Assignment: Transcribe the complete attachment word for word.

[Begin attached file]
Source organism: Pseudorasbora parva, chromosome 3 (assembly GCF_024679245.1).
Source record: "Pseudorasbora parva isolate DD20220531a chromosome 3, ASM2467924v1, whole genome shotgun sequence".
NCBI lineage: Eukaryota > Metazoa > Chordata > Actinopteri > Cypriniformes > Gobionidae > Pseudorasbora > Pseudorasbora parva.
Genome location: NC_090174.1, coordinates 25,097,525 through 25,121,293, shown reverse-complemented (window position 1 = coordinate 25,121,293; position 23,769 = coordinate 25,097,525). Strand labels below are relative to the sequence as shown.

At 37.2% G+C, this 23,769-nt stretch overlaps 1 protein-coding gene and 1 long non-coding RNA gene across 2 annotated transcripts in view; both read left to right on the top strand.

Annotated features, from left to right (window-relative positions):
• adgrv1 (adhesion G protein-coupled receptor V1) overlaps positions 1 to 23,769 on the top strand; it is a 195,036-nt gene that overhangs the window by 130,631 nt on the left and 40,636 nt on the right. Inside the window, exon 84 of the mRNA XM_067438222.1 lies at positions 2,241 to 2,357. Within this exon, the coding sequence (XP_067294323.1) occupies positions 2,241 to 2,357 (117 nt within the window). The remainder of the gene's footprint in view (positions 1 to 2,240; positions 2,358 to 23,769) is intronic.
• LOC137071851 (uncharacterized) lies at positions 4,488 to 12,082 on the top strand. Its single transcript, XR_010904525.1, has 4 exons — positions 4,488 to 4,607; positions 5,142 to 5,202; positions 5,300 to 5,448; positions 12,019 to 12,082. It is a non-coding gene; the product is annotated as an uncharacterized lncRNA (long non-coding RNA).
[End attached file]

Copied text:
Source organism: Pseudorasbora parva, chromosome 3 (assembly GCF_024679245.1).
Source record: "Pseudorasbora parva isolate DD20220531a chromosome 3, ASM2467924v1, whole genome shotgun sequence".
NCBI lineage: Eukaryota > Metazoa > Chordata > Actinopteri > Cypriniformes > Gobionidae > Pseudorasbora > Pseudorasbora parva.
Genome location: NC_090174.1, coordinates 25,097,525 through 25,121,293, shown reverse-complemented (window position 1 = coordinate 25,121,293; position 23,769 = coordinate 25,097,525). Strand labels below are relative to the sequence as shown.

At 37.2% G+C, this 23,769-nt stretch overlaps 1 protein-coding gene and 1 long non-coding RNA gene across 2 annotated transcripts in view; both read left to right on the top strand.

Annotated features, from left to right (window-relative positions):
• adgrv1 (adhesion G protein-coupled receptor V1) overlaps positions 1 to 23,769 on the top strand; it is a 195,036-nt gene that overhangs the window by 130,631 nt on the left and 40,636 nt on the right. Inside the window, exon 84 of the mRNA XM_067438222.1 lies at positions 2,241 to 2,357. Within this exon, the coding sequence (XP_067294323.1) occupies positions 2,241 to 2,357 (117 nt within the window). The remainder of the gene's footprint in view (positions 1 to 2,240; positions 2,358 to 23,769) is intronic.
• LOC137071851 (uncharacterized) lies at positions 4,488 to 12,082 on the top strand. Its single transcript, XR_010904525.1, has 4 exons — positions 4,488 to 4,607; positions 5,142 to 5,202; positions 5,300 to 5,448; positions 12,019 to 12,082. It is a non-coding gene; the product is annotated as an uncharacterized lncRNA (long non-coding RNA).